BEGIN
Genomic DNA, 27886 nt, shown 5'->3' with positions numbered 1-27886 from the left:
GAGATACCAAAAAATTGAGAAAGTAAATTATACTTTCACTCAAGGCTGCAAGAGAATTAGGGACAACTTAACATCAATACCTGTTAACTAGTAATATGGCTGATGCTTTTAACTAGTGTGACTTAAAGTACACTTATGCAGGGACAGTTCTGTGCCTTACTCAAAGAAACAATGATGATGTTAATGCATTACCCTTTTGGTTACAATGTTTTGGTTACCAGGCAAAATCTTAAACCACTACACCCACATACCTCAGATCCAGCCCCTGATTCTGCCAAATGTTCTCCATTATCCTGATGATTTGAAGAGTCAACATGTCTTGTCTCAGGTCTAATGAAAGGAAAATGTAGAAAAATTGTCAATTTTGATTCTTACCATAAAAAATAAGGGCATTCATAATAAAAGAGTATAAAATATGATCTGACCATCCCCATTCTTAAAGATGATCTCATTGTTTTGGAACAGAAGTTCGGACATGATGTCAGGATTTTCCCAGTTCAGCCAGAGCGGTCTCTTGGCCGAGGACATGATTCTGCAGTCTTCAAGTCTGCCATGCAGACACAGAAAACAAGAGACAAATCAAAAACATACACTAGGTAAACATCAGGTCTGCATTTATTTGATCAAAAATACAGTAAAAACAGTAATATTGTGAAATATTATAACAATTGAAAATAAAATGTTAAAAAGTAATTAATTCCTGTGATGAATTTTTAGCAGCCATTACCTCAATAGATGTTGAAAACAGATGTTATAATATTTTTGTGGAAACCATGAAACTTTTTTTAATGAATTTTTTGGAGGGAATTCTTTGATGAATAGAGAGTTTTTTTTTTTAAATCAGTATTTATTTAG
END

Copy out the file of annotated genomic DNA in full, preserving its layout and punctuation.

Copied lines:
Genomic DNA, 27886 nt, shown 5'->3' with positions numbered 1-27886 from the left:
GAGATACCAAAAAATTGAGAAAGTAAATTATACTTTCACTCAAGGCTGCAAGAGAATTAGGGACAACTTAACATCAATACCTGTTAACTAGTAATATGGCTGATGCTTTTAACTAGTGTGACTTAAAGTACACTTATGCAGGGACAGTTCTGTGCCTTACTCAAAGAAACAATGATGATGTTAATGCATTACCCTTTTGGTTACAATGTTTTGGTTACCAGGCAAAATCTTAAACCACTACACCCACATACCTCAGATCCAGCCCCTGATTCTGCCAAATGTTCTCCATTATCCTGATGATTTGAAGAGTCAACATGTCTTGTCTCAGGTCTAATGAAAGGAAAATGTAGAAAAATTGTCAATTTTGATTCTTACCATAAAAAATAAGGGCATTCATAATAAAAGAGTATAAAATATGATCTGACCATCCCCATTCTTAAAGATGATCTCATTGTTTTGGAACAGAAGTTCGGACATGATGTCAGGATTTTCCCAGTTCAGCCAGAGCGGTCTCTTGGCCGAGGACATGATTCTGCAGTCTTCAAGTCTGCCATGCAGACACAGAAAACAAGAGACAAATCAAAAACATACACTAGGTAAACATCAGGTCTGCATTTATTTGATCAAAAATACAGTAAAAACAGTAATATTGTGAAATATTATAACAATTGAAAATAAAATGTTAAAAAGTAATTAATTCCTGTGATGAATTTTTAGCAGCCATTACCTCAATAGATGTTGAAAACAGATGTTATAATATTTTTGTGGAAACCATGAAACTTTTTTTAATGAATTTTTTGGAGGGAATTCTTTGATGAATAGAGAGTTTTTTTTTTTAAATCAGTATTTATTTAG